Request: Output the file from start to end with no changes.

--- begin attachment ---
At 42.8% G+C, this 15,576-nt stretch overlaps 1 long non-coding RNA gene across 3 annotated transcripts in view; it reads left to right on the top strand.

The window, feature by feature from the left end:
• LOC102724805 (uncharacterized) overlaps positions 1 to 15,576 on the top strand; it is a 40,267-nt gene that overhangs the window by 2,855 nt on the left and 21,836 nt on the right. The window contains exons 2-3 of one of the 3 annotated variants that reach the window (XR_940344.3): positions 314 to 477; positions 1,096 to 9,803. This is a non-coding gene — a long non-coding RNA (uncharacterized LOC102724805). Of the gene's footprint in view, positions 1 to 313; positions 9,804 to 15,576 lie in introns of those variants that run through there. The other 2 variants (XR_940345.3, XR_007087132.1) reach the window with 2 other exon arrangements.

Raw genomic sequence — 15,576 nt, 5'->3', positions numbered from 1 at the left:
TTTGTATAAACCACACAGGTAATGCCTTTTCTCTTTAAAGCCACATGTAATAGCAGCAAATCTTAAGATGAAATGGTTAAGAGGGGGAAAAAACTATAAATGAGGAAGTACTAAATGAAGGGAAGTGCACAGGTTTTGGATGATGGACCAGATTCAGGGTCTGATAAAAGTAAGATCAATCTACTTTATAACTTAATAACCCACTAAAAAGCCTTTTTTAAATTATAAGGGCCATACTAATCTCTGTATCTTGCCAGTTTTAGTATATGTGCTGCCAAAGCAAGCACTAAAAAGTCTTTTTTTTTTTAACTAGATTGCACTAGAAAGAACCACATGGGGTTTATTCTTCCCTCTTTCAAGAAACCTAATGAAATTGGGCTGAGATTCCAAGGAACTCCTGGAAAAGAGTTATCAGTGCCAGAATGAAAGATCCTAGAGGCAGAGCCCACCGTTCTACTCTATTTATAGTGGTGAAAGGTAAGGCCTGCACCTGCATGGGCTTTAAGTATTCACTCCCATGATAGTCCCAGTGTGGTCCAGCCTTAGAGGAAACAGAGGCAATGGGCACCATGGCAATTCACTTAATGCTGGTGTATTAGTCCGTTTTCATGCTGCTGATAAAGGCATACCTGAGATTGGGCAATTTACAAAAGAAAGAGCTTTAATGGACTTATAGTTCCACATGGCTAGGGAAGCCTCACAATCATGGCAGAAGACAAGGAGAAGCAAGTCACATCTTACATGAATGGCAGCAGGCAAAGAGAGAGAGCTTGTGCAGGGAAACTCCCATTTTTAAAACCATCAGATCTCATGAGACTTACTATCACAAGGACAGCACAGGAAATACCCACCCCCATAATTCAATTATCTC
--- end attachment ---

At 42.8% G+C, this 15,576-nt stretch overlaps 1 long non-coding RNA gene across 3 annotated transcripts in view; it reads left to right on the top strand.

The window, feature by feature from the left end:
• LOC102724805 (uncharacterized) overlaps positions 1 to 15,576 on the top strand; it is a 40,267-nt gene that overhangs the window by 2,855 nt on the left and 21,836 nt on the right. The window contains exons 2-3 of one of the 3 annotated variants that reach the window (XR_940344.3): positions 314 to 477; positions 1,096 to 9,803. This is a non-coding gene — a long non-coding RNA (uncharacterized LOC102724805). Of the gene's footprint in view, positions 1 to 313; positions 9,804 to 15,576 lie in introns of those variants that run through there. The other 2 variants (XR_940345.3, XR_007087132.1) reach the window with 2 other exon arrangements.

Raw genomic sequence — 15,576 nt, 5'->3', positions numbered from 1 at the left:
TTTGTATAAACCACACAGGTAATGCCTTTTCTCTTTAAAGCCACATGTAATAGCAGCAAATCTTAAGATGAAATGGTTAAGAGGGGGAAAAAACTATAAATGAGGAAGTACTAAATGAAGGGAAGTGCACAGGTTTTGGATGATGGACCAGATTCAGGGTCTGATAAAAGTAAGATCAATCTACTTTATAACTTAATAACCCACTAAAAAGCCTTTTTTAAATTATAAGGGCCATACTAATCTCTGTATCTTGCCAGTTTTAGTATATGTGCTGCCAAAGCAAGCACTAAAAAGTCTTTTTTTTTTTAACTAGATTGCACTAGAAAGAACCACATGGGGTTTATTCTTCCCTCTTTCAAGAAACCTAATGAAATTGGGCTGAGATTCCAAGGAACTCCTGGAAAAGAGTTATCAGTGCCAGAATGAAAGATCCTAGAGGCAGAGCCCACCGTTCTACTCTATTTATAGTGGTGAAAGGTAAGGCCTGCACCTGCATGGGCTTTAAGTATTCACTCCCATGATAGTCCCAGTGTGGTCCAGCCTTAGAGGAAACAGAGGCAATGGGCACCATGGCAATTCACTTAATGCTGGTGTATTAGTCCGTTTTCATGCTGCTGATAAAGGCATACCTGAGATTGGGCAATTTACAAAAGAAAGAGCTTTAATGGACTTATAGTTCCACATGGCTAGGGAAGCCTCACAATCATGGCAGAAGACAAGGAGAAGCAAGTCACATCTTACATGAATGGCAGCAGGCAAAGAGAGAGAGCTTGTGCAGGGAAACTCCCATTTTTAAAACCATCAGATCTCATGAGACTTACTATCACAAGGACAGCACAGGAAATACCCACCCCCATAATTCAATTATCTC